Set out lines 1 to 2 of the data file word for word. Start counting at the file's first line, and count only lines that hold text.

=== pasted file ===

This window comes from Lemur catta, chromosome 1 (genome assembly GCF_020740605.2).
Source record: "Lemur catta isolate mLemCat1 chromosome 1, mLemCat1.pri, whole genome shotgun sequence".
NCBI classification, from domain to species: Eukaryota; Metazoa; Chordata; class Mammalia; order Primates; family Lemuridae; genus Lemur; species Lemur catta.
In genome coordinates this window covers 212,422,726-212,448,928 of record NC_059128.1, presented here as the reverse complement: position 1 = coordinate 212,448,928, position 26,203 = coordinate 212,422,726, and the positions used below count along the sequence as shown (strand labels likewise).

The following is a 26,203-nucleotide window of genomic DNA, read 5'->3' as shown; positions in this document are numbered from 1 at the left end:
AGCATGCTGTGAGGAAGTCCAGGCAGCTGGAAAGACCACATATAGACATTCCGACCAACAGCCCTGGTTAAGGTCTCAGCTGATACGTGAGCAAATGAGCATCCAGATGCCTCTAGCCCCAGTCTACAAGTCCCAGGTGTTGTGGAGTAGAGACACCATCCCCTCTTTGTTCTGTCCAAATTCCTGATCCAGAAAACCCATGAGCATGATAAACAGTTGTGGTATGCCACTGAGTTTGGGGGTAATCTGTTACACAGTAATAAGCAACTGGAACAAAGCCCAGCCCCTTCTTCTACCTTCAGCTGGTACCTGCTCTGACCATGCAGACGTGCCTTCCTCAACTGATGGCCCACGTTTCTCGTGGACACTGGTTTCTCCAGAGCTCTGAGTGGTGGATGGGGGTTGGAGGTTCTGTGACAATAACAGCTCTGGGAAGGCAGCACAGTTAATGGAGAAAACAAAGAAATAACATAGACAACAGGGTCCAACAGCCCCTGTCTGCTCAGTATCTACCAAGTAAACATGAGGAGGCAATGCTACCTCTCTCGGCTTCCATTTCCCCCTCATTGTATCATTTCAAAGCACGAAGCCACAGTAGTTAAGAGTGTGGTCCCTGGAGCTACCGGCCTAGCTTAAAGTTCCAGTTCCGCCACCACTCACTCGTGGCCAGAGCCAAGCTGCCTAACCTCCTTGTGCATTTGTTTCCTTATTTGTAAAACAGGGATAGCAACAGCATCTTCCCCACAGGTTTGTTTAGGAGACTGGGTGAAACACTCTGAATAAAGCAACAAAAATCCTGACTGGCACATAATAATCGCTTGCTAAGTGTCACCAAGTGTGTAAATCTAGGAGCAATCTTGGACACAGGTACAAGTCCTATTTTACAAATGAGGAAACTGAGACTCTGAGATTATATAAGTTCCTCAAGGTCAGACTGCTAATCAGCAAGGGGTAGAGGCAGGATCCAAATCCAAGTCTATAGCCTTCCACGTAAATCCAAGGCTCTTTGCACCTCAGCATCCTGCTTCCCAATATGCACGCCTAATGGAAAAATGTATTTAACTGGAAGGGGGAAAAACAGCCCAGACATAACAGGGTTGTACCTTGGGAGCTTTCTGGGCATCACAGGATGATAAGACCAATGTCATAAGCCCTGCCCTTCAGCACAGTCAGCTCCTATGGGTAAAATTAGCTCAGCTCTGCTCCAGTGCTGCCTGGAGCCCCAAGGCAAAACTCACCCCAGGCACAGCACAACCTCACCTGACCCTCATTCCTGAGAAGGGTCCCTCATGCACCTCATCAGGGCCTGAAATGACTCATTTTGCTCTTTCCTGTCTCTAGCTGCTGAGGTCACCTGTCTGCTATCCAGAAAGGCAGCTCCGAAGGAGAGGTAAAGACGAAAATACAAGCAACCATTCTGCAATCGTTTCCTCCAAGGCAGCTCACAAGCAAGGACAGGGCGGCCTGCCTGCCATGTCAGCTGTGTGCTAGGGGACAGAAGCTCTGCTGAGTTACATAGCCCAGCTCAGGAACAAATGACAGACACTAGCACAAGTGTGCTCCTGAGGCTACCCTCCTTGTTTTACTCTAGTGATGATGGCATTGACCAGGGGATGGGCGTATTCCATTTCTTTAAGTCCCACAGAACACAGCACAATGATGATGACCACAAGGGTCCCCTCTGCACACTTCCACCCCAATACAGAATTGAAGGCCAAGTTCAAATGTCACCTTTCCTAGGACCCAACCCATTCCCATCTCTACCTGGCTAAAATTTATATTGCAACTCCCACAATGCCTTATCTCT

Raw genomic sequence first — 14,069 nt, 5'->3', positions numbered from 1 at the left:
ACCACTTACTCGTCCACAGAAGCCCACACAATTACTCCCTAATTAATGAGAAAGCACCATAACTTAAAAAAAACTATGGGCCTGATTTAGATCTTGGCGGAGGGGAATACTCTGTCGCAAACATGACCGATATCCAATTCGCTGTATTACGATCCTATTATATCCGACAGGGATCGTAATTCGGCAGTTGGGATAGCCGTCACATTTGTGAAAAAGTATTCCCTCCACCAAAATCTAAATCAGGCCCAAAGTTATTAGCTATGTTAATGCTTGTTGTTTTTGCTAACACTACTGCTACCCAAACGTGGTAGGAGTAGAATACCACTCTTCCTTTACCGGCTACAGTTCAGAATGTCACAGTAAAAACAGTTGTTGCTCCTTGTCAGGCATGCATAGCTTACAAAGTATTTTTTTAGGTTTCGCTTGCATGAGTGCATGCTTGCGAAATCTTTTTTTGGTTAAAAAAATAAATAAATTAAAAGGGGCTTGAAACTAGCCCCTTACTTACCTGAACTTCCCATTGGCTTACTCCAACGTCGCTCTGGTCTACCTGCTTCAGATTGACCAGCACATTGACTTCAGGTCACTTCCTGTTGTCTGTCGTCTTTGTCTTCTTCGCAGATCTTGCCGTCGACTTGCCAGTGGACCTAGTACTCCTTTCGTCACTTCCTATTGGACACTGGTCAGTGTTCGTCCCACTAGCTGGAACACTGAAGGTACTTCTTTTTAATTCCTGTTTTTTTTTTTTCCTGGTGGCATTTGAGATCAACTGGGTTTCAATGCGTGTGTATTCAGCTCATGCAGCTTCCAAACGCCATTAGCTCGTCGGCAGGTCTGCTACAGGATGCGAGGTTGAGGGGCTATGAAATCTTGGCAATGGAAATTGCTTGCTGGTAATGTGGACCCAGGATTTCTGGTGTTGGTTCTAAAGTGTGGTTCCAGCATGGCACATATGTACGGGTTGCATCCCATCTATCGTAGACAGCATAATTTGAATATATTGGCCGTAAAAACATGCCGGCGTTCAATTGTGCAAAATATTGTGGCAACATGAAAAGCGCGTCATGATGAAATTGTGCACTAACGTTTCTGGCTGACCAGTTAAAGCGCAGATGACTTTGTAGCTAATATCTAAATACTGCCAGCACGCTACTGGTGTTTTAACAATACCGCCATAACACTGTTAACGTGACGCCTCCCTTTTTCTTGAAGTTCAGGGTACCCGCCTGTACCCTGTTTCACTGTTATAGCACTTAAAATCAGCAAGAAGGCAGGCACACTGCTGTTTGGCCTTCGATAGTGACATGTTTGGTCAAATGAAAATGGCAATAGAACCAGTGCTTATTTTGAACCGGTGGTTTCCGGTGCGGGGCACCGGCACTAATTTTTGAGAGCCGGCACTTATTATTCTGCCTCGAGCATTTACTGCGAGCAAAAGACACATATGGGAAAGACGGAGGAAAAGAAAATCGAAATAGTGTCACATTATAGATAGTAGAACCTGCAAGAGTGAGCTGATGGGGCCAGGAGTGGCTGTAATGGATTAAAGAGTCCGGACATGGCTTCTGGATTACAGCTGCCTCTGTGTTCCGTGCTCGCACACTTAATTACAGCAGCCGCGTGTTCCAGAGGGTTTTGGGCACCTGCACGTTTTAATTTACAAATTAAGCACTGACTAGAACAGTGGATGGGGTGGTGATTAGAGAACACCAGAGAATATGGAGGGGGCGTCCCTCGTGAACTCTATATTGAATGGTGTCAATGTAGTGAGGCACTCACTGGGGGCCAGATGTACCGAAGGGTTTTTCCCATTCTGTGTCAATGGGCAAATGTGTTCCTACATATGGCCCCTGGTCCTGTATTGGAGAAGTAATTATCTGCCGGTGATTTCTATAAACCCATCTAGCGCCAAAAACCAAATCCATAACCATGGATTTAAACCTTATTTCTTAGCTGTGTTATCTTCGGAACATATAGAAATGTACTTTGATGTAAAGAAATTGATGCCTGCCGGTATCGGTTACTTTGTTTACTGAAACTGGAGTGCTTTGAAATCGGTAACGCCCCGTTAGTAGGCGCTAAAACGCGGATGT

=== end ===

This window comes from Lemur catta, chromosome 1 (genome assembly GCF_020740605.2).
Source record: "Lemur catta isolate mLemCat1 chromosome 1, mLemCat1.pri, whole genome shotgun sequence".